WASHINGTON - Capping one of his biggest legislative victories of his second term, President Bush yesterday signed a major overhaul of federal bankruptcy law, making it more difficult for Americans to wipe out their debts.
But until the new law goes into effect in six months, bankruptcy lawyers are expected to be filing about twice as many cases as normal, according to the American Bankruptcy Institute. That is because many people are rushing to file before the law changes.
The law says some of those who currently are able to file Chapter 7, which would allow them to wipe out debt they say they can't repay, will be pushed into Chapter 13, which means they will be given a judge-ordered monthly schedule for repaying their debt over three to five years.
The new law will make bankruptcy more costly, requiring those contemplating bankruptcy to pay for credit counseling before they go to court.
Prodded by the consumer credit-card industry and retailers, Congress has been toying with changing bankruptcy regulations for nearly a decade, but Mr. Bush made it a priority. The industry-sponsored provisions overwhelmingly passed the Senate and the House.
As Mr. Bush signed the bill, he said, "By restoring integrity to the bankruptcy process, this law will make our financial system stronger and better. By making the system fairer for creditors and debtors, we will ensure that more Americans can get access to affordable credit."
But consumer organizations overwhelmingly criticized the bill as unfair and harsh toward low-income families forced into bankruptcy by unplanned medical bills, job loss, or divorce. They especially criticized the move to force debt-ridden consumers into credit counseling.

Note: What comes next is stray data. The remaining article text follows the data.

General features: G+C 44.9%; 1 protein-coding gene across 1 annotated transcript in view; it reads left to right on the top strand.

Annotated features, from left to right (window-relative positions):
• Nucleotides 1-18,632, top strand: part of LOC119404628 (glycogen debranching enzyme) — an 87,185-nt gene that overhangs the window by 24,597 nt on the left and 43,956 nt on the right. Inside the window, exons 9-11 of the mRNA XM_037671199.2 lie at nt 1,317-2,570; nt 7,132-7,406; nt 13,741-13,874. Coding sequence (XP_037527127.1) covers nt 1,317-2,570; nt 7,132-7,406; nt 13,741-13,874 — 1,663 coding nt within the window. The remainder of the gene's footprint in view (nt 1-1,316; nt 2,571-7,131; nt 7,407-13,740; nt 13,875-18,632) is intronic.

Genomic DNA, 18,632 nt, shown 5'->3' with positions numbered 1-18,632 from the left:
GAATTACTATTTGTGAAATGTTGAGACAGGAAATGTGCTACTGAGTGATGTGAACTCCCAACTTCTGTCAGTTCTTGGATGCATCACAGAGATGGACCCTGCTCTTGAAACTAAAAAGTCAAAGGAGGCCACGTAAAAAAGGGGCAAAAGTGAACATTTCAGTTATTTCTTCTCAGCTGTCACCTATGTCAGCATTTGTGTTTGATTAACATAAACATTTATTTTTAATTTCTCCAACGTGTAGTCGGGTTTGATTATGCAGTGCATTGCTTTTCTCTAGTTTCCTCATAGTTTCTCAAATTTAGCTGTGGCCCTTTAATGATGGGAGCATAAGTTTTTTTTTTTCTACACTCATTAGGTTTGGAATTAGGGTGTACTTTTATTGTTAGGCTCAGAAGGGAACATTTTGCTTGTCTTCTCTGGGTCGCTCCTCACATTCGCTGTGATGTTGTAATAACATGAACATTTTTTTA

The National Consumer Law Center and the Consumer Federation of America recently did a report on the large increase in credit counseling and found what it called an alarming rise in deceptive practices, excessive fees, improper advice and abuse of nonprofit status.
But the National Retail Federation said it welcomed the signing of the "long-awaited bankruptcy reform legislation." The federation complained that bankruptcy has changed from a stigma to a financial planning tool. "Every one of those filings means more bad debt that gets passed on to consumers, and consumers are tired of picking up the tab."
Mr. Bush agreed. "Bankruptcy should always be a last resort in our legal system. If someone does not pay his or her debts the rest of society ends up paying them." He added, "The act of Congress I sign today will protect those who legitimately need help, stop those who try to commit fraud, and bring greater stability and fairness to our financial system."
The new law imposes a means test that will make more families ineligible for the Chapter 7 plan to wipe out their debt and start over. A family with too much debt would have to file Chapter 13 - and pay off its debts - if it has income above the mean for their state, ranging from $45,867 in New Mexico to $82,561 in Massachusetts.
The number of bankruptcy filings is not insignificant, totaling 1.6 million a year. The bankruptcy institute has estimated that the new law may disqualify up to 200,000 from filing Chapter 7 and thus wiping out most of their debts in exchange for their assets, such as their homes. Others say it will keep as few as 30,000 families from wiping out their debts and starting over.
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